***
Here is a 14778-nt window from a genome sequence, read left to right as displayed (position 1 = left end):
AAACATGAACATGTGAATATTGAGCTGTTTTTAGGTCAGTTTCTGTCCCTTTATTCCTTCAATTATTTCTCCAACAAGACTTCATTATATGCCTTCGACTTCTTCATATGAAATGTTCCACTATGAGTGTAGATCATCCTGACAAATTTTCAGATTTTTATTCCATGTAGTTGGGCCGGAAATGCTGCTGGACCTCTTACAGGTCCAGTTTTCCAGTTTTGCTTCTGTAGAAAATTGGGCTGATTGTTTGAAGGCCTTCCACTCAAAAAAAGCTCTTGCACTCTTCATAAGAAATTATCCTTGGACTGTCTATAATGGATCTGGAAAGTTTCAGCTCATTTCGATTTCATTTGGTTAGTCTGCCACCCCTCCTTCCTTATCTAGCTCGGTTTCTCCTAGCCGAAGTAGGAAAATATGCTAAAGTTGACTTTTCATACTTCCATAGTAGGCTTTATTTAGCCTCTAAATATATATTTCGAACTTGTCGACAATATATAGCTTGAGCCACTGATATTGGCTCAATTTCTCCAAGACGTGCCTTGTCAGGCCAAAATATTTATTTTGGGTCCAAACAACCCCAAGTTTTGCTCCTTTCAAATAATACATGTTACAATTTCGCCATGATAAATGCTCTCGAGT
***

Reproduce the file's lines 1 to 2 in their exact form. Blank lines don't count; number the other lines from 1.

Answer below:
Here is a 14778-nt window from a genome sequence, read left to right as displayed (position 1 = left end):
AAACATGAACATGTGAATATTGAGCTGTTTTTAGGTCAGTTTCTGTCCCTTTATTCCTTCAATTATTTCTCCAACAAGACTTCATTATATGCCTTCGACTTCTTCATATGAAATGTTCCACTATGAGTGTAGATCATCCTGACAAATTTTCAGATTTTTATTCCATGTAGTTGGGCCGGAAATGCTGCTGGACCTCTTACAGGTCCAGTTTTCCAGTTTTGCTTCTGTAGAAAATTGGGCTGATTGTTTGAAGGCCTTCCACTCAAAAAAAGCTCTTGCACTCTTCATAAGAAATTATCCTTGGACTGTCTATAATGGATCTGGAAAGTTTCAGCTCATTTCGATTTCATTTGGTTAGTCTGCCACCCCTCCTTCCTTATCTAGCTCGGTTTCTCCTAGCCGAAGTAGGAAAATATGCTAAAGTTGACTTTTCATACTTCCATAGTAGGCTTTATTTAGCCTCTAAATATATATTTCGAACTTGTCGACAATATATAGCTTGAGCCACTGATATTGGCTCAATTTCTCCAAGACGTGCCTTGTCAGGCCAAAATATTTATTTTGGGTCCAAACAACCCCAAGTTTTGCTCCTTTCAAATAATACATGTTACAATTTCGCCATGATAAATGCTCTCGAGT